Although it is no secret that UCSB offers majors such as English and engineering, it is easy to be oblivious of the more obscure fields offered on campus.

Many traditional majors at UCSB such as biology are commonly separated into subdivisions by emphasis. For example, students majoring in ecology and evolution, aquatic biology, physiology and zoology — which each had less than 50 students enrolled as of Spring 2010 — are actually considered pre-biology majors by the school until they reach upper-division standing. This explains why last year there were 1,668 students in pre-biology, while only 393 students were declared biology majors, according to undergraduate academic adviser Pam Bayer.

“You really can’t look at the name of the major and decide that’s what you want to do,” Bayer said. “That’s why we have the pre-major for the first two years.”

Bayer said these specialized majors tend to be selected by students who intend to enroll in graduate school or some other pre-professional program. Often times, biology majors such as zoology tend to either continue on to graduate school or immediately join the medical field.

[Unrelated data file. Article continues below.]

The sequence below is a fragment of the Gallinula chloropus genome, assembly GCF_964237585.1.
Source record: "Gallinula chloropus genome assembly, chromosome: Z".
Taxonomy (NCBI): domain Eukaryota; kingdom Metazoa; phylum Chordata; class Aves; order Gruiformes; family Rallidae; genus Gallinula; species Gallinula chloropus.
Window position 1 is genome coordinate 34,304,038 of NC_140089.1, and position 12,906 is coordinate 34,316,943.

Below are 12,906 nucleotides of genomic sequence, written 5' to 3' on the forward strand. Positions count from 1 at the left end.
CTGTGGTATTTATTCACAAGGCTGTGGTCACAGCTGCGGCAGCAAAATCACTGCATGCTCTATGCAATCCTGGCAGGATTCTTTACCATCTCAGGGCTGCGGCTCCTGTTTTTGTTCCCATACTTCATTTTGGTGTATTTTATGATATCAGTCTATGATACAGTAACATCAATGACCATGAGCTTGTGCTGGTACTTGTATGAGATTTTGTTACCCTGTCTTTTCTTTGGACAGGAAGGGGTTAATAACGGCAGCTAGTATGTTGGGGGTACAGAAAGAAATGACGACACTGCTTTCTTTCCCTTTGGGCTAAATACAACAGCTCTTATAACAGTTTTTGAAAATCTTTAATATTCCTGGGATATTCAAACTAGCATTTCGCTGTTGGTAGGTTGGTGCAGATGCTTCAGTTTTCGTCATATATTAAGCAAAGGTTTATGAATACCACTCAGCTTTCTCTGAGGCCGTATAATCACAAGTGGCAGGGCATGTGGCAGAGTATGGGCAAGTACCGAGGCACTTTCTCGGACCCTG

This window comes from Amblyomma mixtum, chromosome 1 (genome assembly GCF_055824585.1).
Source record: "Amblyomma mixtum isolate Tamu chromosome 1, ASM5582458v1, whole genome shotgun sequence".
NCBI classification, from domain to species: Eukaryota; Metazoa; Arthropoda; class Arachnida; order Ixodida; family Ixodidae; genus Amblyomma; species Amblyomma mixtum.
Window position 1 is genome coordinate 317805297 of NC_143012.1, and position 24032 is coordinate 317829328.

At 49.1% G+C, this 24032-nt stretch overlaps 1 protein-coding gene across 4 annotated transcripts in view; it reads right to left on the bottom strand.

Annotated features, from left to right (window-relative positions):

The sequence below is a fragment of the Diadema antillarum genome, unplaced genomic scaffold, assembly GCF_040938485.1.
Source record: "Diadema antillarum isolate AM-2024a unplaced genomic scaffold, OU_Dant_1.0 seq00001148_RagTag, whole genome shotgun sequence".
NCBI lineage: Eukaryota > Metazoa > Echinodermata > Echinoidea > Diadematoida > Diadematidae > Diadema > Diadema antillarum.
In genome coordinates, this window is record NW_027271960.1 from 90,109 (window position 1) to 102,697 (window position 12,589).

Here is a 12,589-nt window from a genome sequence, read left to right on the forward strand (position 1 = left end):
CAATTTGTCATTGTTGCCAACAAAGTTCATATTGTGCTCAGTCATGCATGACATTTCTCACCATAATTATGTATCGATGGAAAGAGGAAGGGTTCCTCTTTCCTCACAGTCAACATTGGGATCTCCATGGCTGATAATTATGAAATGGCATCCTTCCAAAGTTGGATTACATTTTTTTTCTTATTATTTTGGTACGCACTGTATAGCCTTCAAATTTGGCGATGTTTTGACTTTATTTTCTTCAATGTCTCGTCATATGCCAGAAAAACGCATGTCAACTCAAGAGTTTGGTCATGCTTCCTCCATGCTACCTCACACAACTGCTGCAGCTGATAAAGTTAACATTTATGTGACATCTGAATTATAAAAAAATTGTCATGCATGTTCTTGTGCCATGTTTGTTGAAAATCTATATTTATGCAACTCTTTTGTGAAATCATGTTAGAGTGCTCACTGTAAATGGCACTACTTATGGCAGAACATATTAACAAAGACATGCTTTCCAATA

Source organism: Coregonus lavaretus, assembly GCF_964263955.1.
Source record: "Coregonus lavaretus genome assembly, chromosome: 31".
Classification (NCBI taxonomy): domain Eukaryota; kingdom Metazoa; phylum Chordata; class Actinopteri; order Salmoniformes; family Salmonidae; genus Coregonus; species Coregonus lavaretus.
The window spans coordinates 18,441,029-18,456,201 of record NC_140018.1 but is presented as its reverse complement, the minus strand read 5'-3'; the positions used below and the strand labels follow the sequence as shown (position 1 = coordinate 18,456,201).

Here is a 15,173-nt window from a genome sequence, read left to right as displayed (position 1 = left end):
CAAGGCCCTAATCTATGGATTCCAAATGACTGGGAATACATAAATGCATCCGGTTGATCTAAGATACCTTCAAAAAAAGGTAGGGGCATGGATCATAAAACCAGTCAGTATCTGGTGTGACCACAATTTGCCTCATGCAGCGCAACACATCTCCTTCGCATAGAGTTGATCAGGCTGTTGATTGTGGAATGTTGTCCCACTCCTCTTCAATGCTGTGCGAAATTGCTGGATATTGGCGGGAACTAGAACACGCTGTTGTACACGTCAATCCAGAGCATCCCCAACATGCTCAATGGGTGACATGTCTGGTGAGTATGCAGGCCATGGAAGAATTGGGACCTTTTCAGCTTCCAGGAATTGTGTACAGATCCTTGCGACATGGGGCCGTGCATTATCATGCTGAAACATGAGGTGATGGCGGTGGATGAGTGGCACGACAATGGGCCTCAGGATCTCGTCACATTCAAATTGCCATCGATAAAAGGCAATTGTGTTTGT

Medieval Studies is another well-kept secret at UCSB.

According to Edward English, executive director of the Medieval Studies Program, there are rarely more than five or six students in the major, most of who tend to be double majors. English said students majoring in Medieval Studies dabble in a variety of fields and almost always pursue master’s and Ph.Ds.

“We encourage Medieval Studies majors to take courses from a variety of different departments,” English said. “It is a good basis for graduate school because it shows that students are versatile and can take classes in different languages.”

Students struggling to find a major to fit their interests are able to design a general interdisciplinary study. Interdisciplinary studies, according to the UCSB website, is a program that allows students to build their own major by selecting classes from at least three departments in the College of Letters and Science.

Mina Melosh, a first-year undeclared major, is considering interdisciplinary studies and said the option appeals to her as a way to create a makeshift nutrition major.

“I was planning on declaring biology, but the biology department requires many classes that are unnecessary for what I want to study,” Melosh said. “With interdisciplinary studies I could select those classes which are more relevant to nutritional science.”